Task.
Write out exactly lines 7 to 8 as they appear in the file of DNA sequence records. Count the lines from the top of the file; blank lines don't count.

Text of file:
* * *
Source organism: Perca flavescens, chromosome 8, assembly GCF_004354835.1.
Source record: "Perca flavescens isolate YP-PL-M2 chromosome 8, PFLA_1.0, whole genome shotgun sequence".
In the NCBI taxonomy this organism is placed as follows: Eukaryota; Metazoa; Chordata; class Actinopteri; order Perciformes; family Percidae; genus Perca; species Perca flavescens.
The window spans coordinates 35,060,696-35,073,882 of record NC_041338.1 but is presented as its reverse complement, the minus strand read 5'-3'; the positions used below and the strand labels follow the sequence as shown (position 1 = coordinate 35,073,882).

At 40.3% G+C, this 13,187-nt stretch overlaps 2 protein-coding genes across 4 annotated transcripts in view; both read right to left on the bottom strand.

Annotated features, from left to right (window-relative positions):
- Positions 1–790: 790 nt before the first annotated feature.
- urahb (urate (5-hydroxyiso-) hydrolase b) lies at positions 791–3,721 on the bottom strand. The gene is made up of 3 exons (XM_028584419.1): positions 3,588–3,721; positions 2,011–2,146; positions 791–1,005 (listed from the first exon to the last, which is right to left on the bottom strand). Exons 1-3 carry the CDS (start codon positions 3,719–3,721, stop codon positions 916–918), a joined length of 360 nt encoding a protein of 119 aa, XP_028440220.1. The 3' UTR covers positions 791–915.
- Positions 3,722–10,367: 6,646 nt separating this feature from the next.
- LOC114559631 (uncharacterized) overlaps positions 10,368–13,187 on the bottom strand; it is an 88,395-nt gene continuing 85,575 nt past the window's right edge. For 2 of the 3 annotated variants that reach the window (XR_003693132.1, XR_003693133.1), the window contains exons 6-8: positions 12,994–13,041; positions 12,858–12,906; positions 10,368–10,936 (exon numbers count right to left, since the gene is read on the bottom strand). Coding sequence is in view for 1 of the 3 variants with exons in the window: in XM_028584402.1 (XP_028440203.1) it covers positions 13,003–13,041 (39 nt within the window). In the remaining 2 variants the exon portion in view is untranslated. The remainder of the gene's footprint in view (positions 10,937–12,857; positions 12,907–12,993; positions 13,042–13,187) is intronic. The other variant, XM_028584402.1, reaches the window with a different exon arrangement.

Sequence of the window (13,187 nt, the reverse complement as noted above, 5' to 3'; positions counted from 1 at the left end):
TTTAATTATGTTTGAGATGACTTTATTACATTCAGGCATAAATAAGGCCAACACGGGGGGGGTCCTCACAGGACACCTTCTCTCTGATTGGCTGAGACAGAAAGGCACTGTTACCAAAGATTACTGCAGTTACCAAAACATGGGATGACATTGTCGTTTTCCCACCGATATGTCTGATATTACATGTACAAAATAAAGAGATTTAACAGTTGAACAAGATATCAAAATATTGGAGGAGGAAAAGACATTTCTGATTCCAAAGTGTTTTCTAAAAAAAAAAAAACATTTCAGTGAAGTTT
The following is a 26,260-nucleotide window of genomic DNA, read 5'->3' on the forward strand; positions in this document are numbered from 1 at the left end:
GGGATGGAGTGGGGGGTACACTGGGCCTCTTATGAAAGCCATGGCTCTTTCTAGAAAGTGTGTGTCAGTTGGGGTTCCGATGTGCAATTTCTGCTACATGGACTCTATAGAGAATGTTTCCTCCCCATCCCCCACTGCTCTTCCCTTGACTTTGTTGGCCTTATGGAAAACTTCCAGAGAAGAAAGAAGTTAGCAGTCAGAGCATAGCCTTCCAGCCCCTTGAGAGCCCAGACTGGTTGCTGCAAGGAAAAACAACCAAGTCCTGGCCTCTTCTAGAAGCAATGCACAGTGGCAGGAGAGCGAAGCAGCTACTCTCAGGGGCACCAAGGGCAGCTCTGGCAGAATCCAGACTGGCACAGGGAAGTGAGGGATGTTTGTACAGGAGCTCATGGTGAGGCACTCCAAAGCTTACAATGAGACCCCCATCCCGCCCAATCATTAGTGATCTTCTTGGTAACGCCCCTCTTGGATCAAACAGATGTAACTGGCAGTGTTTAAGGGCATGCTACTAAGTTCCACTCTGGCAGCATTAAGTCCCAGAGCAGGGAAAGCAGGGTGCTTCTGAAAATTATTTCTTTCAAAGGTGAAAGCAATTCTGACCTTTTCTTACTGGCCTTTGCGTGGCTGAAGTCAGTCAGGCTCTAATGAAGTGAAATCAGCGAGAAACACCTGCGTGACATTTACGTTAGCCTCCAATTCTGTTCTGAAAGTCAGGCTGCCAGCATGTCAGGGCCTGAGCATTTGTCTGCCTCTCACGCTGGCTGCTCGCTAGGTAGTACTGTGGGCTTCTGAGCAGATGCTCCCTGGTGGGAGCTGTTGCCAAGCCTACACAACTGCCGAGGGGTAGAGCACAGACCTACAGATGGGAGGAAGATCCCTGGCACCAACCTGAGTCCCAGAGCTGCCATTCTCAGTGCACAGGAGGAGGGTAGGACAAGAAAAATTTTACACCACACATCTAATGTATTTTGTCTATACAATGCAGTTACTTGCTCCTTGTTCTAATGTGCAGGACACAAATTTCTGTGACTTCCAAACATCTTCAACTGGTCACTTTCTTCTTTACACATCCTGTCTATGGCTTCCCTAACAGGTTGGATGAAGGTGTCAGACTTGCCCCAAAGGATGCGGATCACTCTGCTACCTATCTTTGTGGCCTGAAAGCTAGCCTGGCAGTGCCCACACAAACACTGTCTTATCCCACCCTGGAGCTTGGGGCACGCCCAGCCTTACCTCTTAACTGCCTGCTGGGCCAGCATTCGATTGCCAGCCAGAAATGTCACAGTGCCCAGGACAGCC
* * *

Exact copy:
- Positions 1–790: 790 nt before the first annotated feature.
- urahb (urate (5-hydroxyiso-) hydrolase b) lies at positions 791–3,721 on the bottom strand. The gene is made up of 3 exons (XM_028584419.1): positions 3,588–3,721; positions 2,011–2,146; positions 791–1,005 (listed from the first exon to the last, which is right to left on the bottom strand). Exons 1-3 carry the CDS (start codon positions 3,719–3,721, stop codon positions 916–918), a joined length of 360 nt encoding a protein of 119 aa, XP_028440220.1. The 3' UTR covers positions 791–915.